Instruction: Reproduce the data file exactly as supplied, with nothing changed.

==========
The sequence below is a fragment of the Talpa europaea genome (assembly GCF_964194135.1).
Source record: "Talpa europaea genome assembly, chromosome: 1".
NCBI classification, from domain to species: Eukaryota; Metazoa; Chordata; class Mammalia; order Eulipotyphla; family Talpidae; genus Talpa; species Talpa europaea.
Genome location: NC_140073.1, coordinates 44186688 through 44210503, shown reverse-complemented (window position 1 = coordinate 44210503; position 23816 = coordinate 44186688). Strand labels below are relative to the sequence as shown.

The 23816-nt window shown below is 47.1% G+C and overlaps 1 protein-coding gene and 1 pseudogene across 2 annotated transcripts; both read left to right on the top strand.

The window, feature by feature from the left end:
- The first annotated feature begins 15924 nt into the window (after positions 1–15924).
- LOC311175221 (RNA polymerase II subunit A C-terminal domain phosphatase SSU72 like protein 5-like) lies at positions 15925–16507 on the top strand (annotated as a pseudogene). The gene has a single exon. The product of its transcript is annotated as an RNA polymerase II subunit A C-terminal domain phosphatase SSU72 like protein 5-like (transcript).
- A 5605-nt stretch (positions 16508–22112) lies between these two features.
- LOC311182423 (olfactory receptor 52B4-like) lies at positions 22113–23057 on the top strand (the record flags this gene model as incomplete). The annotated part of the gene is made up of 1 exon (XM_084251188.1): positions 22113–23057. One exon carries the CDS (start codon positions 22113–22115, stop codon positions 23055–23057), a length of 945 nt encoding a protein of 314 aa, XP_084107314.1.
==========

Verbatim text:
The sequence below is a fragment of the Talpa europaea genome (assembly GCF_964194135.1).
Source record: "Talpa europaea genome assembly, chromosome: 1".
NCBI classification, from domain to species: Eukaryota; Metazoa; Chordata; class Mammalia; order Eulipotyphla; family Talpidae; genus Talpa; species Talpa europaea.
Genome location: NC_140073.1, coordinates 44186688 through 44210503, shown reverse-complemented (window position 1 = coordinate 44210503; position 23816 = coordinate 44186688). Strand labels below are relative to the sequence as shown.

The 23816-nt window shown below is 47.1% G+C and overlaps 1 protein-coding gene and 1 pseudogene across 2 annotated transcripts; both read left to right on the top strand.

The window, feature by feature from the left end:
- The first annotated feature begins 15924 nt into the window (after positions 1–15924).
- LOC311175221 (RNA polymerase II subunit A C-terminal domain phosphatase SSU72 like protein 5-like) lies at positions 15925–16507 on the top strand (annotated as a pseudogene). The gene has a single exon. The product of its transcript is annotated as an RNA polymerase II subunit A C-terminal domain phosphatase SSU72 like protein 5-like (transcript).
- A 5605-nt stretch (positions 16508–22112) lies between these two features.
- LOC311182423 (olfactory receptor 52B4-like) lies at positions 22113–23057 on the top strand (the record flags this gene model as incomplete). The annotated part of the gene is made up of 1 exon (XM_084251188.1): positions 22113–23057. One exon carries the CDS (start codon positions 22113–22115, stop codon positions 23055–23057), a length of 945 nt encoding a protein of 314 aa, XP_084107314.1.